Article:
Parallel Networks Licensing, LLC v. International Business Machines Corporation, C.A. No. 13-2072-SLR-SRF, August 20, 2015.
Fallon, M. J. Plaintiff’s motion to compel documents is granted in part and denied in part. Its motion to correct and amend its motion to compel is denied as moot. Its motion to amend its complaint is denied as moot. Its motion to correct claims of the patents-in-suit is denied.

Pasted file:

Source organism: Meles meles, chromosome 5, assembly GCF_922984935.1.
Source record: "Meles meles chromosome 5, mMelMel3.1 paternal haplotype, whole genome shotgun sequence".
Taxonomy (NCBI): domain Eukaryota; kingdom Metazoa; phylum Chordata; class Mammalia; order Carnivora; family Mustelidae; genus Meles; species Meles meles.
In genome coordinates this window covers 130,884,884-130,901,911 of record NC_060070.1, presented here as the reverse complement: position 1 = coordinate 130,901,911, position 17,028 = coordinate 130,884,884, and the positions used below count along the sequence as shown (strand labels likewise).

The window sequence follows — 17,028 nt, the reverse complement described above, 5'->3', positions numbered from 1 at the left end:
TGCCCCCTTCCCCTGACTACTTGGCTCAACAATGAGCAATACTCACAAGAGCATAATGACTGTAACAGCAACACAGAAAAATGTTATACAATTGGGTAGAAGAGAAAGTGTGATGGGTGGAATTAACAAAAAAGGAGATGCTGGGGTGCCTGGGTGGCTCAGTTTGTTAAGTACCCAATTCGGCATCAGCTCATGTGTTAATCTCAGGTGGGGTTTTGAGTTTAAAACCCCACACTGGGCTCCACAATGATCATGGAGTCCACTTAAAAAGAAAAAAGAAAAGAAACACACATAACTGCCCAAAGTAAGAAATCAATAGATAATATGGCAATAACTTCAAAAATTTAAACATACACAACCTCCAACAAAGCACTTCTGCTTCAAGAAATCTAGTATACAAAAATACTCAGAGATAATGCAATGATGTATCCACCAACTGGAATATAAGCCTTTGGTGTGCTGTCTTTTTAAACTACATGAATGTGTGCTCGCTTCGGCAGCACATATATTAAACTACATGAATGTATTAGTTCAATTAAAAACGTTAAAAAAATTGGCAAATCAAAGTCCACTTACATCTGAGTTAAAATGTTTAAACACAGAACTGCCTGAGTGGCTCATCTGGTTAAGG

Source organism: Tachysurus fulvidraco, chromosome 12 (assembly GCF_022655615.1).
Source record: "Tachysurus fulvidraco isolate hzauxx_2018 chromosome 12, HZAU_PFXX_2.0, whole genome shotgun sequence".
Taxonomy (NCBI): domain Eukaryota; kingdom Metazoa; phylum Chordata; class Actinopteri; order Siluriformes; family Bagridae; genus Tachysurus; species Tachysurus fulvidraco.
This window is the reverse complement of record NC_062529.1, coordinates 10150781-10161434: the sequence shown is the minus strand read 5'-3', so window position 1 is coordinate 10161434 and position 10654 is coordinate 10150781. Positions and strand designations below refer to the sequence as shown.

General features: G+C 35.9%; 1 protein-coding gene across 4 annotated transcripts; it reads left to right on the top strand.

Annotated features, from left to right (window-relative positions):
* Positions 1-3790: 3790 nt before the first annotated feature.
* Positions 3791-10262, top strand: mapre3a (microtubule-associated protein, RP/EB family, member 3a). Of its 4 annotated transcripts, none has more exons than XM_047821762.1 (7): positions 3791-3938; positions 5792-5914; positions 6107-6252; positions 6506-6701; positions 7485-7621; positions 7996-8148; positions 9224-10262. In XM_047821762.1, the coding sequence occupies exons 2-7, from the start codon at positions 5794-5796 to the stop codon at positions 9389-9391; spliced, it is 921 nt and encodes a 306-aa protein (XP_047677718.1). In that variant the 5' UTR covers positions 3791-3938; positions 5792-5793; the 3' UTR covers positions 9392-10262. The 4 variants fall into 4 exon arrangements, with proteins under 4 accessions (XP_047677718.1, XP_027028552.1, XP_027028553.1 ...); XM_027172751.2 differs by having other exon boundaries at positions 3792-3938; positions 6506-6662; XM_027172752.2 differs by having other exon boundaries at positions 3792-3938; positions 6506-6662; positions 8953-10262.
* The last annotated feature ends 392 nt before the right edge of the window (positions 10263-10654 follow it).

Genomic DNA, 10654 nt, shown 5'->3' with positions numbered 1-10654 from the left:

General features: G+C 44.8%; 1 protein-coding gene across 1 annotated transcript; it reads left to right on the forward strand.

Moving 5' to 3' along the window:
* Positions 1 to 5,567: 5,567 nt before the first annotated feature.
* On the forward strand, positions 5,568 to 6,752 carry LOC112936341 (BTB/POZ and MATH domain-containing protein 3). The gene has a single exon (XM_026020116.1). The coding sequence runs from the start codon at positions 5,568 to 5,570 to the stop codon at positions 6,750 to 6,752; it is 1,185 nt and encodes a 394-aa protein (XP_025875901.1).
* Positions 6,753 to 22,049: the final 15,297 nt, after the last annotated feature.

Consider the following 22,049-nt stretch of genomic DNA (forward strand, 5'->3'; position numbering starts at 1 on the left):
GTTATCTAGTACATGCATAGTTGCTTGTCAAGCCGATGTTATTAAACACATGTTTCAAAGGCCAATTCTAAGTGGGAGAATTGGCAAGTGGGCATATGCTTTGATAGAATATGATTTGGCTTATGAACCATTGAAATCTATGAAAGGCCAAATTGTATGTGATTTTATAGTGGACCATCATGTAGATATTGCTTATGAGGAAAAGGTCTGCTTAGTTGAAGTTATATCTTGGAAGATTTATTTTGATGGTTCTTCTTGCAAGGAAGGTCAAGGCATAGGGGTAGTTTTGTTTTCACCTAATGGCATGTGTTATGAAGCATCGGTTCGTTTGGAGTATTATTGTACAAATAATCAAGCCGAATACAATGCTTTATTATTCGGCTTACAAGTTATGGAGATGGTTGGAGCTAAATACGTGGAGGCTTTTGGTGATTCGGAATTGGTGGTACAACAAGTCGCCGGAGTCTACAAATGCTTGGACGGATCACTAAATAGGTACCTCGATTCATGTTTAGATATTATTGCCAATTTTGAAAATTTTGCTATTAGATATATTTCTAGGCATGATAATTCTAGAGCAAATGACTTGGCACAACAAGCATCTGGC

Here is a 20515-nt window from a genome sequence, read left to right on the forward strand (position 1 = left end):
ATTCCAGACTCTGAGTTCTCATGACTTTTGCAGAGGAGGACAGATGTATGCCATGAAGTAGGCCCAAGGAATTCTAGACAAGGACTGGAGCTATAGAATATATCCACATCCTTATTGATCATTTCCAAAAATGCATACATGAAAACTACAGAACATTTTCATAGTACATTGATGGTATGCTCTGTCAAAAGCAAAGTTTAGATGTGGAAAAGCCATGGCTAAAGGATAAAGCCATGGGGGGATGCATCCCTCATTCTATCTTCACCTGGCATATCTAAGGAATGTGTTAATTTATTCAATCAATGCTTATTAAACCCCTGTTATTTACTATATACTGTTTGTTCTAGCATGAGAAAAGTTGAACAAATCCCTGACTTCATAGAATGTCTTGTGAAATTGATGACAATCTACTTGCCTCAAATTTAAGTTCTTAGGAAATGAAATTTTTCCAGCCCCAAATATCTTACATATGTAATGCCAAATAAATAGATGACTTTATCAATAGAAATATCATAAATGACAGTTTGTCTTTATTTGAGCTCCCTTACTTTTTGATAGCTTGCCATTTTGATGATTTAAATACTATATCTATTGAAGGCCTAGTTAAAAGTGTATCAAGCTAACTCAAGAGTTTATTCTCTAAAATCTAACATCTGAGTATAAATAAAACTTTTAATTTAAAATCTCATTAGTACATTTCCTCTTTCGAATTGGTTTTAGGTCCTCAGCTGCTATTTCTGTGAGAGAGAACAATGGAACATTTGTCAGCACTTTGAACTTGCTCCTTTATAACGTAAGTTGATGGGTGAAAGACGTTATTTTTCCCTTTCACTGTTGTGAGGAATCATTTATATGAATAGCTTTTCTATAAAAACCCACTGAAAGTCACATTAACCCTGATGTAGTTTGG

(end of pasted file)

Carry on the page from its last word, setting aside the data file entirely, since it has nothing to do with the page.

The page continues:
The disputed technology relates to systems and methods for managing dynamic web page generation requests. After reexam proceedings, the PTO issued an ex parte certificate cancelling claims 1-11 and adding new claims 12 – 49. Those new claims as printed in the certificate were the wrong set of claims and a certificate of correction issued in October, 2012. With respect to the second patent-in-suit, the PTO cancelled all 29 of the original claims and confirmed patentability of new claims 30 – 85, which were also incorrect. A certification of correction issued in September 2012. Defendant argues that the information sought in discovery requests served in 2014 prior to 2012 is irrelevant as to infringement but it produced information relating to knowledge of the patents-in-suit but refused to produce financial documents. Judge Robinson ruled that she could not correct the errors in the patents and held that plaintiff may not recover damages occurring prior to the issuance of the certificates of correction. Plaintiff’s motion to compel discovery prior to 2012 is denied to the extent it is based on arguments already raised. However, the motion is granted to the extent it seeks core technical documents and design and development documents pre- or post-2012. Pre-2012 discovery is not relevant to defendant’s laches defense. A request for financial documents for 6 years prior to infringement is too broad and denied.